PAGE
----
Facebook memories tells me that’s it exactly a year ago today since I found out I had been awarded a Scott Trust bursary by Guardian Media Group. This bursary paid for my MA fees at the University of Sheffield and provided £6000 for living costs. I also availed of work experience in the Manchester and London newsrooms.
I have been incredibly fortunate to receive this funding and want to raise awareness of funding opportunities. Journalism is an extremely middle class and white industry. For me, coming from a working class family it was daunting-how will I break in? My parents left school at 15, I got the full EMA at school and the full living grant at university. I was the first in the Noble family line to stay in school to 18 and the first to go to university. Research by the Sutton Trust in 2006 shows how minority working class representation is in the British media:
- More than half (54%) of the country’s leading news journalists were educated in private schools, which account for 7% of the school population as a whole.
- Overall, 45% of the leading journalists in 2006 – or 56% of those who went to university – attended Oxbridge. This is slightly lower than in 1986, when the equivalent figures were 52% of the total, and 67% of university graduates
Additionally the National Council for the Training of Journalists (NCTJ) found that:
“65% of those who manage to break into the industry have a parent who is a professional, a manager or a director. (That’s nearly two thirds.) Just 3 percent of new journalists come from a family of ‘unskilled’ workers.”
However, it’s not all doom and gloom. It is competitive to get journalism funding but there are more bursaries than you perhaps may think. Let me know if you know of anything I’ve left out!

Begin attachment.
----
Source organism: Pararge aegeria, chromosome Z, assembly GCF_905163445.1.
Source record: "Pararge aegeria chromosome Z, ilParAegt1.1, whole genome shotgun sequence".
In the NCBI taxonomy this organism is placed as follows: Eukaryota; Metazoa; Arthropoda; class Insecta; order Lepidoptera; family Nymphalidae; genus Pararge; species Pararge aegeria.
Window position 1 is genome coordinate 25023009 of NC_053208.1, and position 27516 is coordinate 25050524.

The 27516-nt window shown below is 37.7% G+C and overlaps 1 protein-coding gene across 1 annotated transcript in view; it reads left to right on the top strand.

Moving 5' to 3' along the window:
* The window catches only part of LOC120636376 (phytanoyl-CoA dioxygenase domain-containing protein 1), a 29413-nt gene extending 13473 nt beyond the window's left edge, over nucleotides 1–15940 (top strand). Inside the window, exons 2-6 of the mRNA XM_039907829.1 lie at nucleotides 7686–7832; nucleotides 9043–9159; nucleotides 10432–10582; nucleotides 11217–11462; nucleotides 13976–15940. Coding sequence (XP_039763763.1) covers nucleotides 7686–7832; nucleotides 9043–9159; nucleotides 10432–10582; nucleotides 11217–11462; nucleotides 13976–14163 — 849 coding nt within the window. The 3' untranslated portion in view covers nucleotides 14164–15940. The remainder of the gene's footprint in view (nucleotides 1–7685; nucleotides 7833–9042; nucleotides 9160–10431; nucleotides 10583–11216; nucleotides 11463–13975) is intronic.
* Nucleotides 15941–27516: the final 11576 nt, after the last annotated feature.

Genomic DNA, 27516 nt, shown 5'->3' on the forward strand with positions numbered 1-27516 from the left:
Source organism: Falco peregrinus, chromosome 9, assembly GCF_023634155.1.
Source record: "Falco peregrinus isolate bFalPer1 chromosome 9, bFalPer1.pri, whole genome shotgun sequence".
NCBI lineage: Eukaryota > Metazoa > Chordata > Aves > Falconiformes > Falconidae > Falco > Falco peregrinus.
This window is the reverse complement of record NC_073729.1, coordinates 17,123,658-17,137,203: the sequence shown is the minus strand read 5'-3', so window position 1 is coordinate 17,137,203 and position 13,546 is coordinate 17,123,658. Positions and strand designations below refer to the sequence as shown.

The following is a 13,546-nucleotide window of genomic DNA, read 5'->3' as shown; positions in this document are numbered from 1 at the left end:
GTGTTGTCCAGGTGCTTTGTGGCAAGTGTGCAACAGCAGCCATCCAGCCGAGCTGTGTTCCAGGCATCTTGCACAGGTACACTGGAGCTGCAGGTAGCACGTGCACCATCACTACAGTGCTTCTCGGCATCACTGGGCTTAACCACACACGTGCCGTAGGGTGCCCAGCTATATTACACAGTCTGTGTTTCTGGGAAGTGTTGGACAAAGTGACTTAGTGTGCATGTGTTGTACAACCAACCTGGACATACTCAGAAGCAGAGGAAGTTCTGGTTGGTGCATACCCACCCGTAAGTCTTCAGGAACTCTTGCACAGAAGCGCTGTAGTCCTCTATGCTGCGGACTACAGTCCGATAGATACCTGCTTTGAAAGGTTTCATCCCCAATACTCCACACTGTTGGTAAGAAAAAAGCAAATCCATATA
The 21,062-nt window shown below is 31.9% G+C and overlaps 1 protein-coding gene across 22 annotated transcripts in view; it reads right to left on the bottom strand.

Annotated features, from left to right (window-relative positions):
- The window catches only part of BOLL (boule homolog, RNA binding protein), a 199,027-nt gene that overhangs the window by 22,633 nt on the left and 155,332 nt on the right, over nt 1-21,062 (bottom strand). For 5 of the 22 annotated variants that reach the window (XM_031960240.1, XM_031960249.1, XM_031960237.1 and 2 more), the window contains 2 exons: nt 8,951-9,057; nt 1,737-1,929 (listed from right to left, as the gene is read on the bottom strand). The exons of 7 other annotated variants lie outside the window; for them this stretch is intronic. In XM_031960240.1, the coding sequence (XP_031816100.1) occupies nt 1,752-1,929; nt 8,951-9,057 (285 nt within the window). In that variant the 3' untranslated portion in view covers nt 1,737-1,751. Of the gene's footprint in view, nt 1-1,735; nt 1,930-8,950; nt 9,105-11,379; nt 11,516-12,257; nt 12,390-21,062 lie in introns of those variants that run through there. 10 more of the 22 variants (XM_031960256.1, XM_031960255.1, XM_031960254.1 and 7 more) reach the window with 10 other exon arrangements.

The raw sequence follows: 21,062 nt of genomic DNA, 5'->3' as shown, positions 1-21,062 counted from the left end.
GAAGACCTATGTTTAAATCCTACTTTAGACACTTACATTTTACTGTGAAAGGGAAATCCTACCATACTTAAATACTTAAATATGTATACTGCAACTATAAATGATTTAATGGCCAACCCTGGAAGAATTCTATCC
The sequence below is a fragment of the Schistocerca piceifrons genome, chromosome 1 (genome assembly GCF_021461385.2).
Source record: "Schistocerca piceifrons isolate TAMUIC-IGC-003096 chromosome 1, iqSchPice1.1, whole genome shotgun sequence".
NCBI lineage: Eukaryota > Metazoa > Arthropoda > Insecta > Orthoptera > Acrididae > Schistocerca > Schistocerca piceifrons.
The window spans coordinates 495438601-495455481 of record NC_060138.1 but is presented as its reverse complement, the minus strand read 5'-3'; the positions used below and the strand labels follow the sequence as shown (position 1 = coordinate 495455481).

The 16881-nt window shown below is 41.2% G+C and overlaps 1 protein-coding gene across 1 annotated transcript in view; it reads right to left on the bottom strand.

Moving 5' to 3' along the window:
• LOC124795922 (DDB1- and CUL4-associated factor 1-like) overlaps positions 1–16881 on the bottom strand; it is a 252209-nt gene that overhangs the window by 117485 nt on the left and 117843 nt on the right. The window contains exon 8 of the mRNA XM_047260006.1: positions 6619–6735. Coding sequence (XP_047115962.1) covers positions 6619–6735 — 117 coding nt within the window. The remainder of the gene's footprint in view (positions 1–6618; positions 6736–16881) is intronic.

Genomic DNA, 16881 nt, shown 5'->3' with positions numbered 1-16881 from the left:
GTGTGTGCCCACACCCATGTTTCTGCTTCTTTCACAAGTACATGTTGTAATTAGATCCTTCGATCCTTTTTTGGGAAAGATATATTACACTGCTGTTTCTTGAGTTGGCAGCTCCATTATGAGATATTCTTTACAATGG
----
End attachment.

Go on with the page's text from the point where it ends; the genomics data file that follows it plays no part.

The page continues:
6/5 bursaries (the site says 5 but there were 6 awarded my year so…) are awarded yearly to graduates or soon-to-be graduates who can prove a commitment to journalism and who face financial difficulties in attaining the qualifications needed to enter the media. Courses currently selected by the scheme are masters at City University London, Goldsmiths and The University of Sheffield. Fees are paid, a living bursary and expenses when you are on work experience with the Guardian-travel, lunch and accommodation in a hotel.
The Journalism Diversity Fund was set up in 2005 to increase diversity in the media. It is administrated by the NCTJ so you must have applied to/have an offer of study for a NCTJ accredited course- a MA or short course such as the Press Association’s or News Associate’s. Applications are accepted throughout the year, with several rounds of funding.
Press Association is the leading news agency in Britain and Ireland, supplying content to all national news outlets and most regionals. Two people will be selected each year from socially and/or ethically diverse backgrounds who can prove financial disadvantage . PA pay for a place on their NCTJ diploma course in London, a living grant and provide for a two year contract at PA with the chance of securing long term employment with them after.
This fund was launched by the National Union of Journalists in 1986 with the aim of increasing the representation of Black and ethnic minority journalists in the British and Irish media. Course fees are covered.
This bursary was set up in memory of Thomas Read, a sports journalist with cerebral palsy who sadly died from complications due to surgery in 2015. The bursary is awarded to aspiring journalists with disabilities.
One aspiring investigative journalist wishing to study for a MA in journalism at Dublin City University is awarded a scholarship to cover course fees and some living costs. The bursary is awarded in memory of investigative journalist Veronica Guerin, who was murdered on 26 June 1996, and who served as a member of the governing body of NIHE/DCU from 1982 to 1992.
Many universities in England have their own funding for students from low incomes who have achieved strong academic grades in their undergraduate degree and who are wishing to study a masters.